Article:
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Comprehensive Clinic

February 29
Gratitude, Optimism, and Health

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Research has shown that feelings of gratitude correlate with increased energy, improved mood, and health benefits.

In one study, those who completed a gratitude journal spent nearly 1.5 hours more per week exercising, reported feeling more joyful, enthusiastic, interested, energetic, excited, strong, and they helped others more. Those who were taught appreciation exercises experienced more coherent heart rhythms that enhance communication between the heart and brain, had an increase of levels of immunoglobulin A (a defense against sickness), had a reduction in levels of cortisol (a stress hormone) and an increase in DHEA (a hormone that reflects relaxation). In adults with neuromuscular diseases like Post-polio syndrome gratitude exercises led to more life satisfaction, more optimism, feeling more connected with others, and they slept better (fell asleep more quickly, more refreshed after waking).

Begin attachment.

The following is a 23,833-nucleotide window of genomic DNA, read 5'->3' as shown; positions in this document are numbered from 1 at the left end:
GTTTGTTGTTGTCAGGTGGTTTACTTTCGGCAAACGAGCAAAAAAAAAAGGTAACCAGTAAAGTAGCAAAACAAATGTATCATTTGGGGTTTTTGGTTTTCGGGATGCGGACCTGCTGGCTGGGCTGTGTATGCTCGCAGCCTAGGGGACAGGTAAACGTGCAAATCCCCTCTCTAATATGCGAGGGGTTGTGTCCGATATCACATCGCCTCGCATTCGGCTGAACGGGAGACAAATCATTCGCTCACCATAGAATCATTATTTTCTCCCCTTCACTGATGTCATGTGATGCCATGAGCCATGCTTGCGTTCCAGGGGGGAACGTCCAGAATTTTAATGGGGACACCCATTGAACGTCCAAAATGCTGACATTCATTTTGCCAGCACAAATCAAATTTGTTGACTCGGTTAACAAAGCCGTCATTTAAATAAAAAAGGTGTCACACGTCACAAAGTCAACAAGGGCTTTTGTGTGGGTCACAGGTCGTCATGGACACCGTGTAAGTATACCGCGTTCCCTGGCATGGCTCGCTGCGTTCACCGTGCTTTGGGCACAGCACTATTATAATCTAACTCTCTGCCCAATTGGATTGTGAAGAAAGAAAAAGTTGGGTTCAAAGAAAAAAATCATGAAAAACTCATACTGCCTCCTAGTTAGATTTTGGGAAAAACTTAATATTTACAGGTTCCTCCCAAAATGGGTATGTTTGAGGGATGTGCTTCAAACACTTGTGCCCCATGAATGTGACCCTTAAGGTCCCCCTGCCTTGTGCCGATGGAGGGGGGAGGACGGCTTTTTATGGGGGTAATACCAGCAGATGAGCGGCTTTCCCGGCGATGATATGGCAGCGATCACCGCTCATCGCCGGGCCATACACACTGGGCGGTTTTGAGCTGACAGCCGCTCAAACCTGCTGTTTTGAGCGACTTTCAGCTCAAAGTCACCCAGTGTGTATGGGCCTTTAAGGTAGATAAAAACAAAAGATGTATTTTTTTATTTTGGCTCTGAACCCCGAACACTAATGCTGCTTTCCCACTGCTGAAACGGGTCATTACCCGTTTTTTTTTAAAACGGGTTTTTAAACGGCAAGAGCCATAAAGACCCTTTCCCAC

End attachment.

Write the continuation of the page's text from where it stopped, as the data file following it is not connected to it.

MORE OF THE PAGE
Cultivating optimism is another key element in improving our physical health. Optimists tend to respond better when bad things happen by: 1) not taking it personally; 2)   believing that misfortune is a temporary passing event; and 3) noticing that the misfortune doesn’t affect all aspects of their lives (I’ve still got my health!”) People who are optimistic generally do better in school, sports, getting promotions, having good relationships, and they live longer and are healthier.

In general those with more positive emotions tend to have better health.  Studies have shown that they have lower levels of fibrinogen (which predicts heart disease and stroke); are less likely to develop a cold when exposed to a virus; have lower rates of stroke among non-institutionalized elderly; have lower rates of re-hospitalization for coronary problems; have fewer injuries; report fewer symptoms, and report less pain. Higher positive affect is associated with improved sleep quality and lower levels of the stress hormones. People who report more positive affect socialize more often and maintain more and higher-quality social ties. In a large study of elderly persons, positive emotion predicted mortality (death rate) and disability. Happier people tend to have healthier life style habits, lower blood pressure, and better immune system function.

As we can see being grateful and optimistic are not only healthy for your mind; they’re healthy for your body as well.

References:

Emmons, R. (2007). Thanks: How the New Science of Gratitude Can Make You Happier. New York: Houghton Mifflin Company.

Seligman, M. E. P. (2008). Positive Health. Applied Psychology: An International Review. 57, 3-18.

Seligman, M. E. P. (2006). Learned Optimism: How to change your mind and your life. New York: Vintage Books.​

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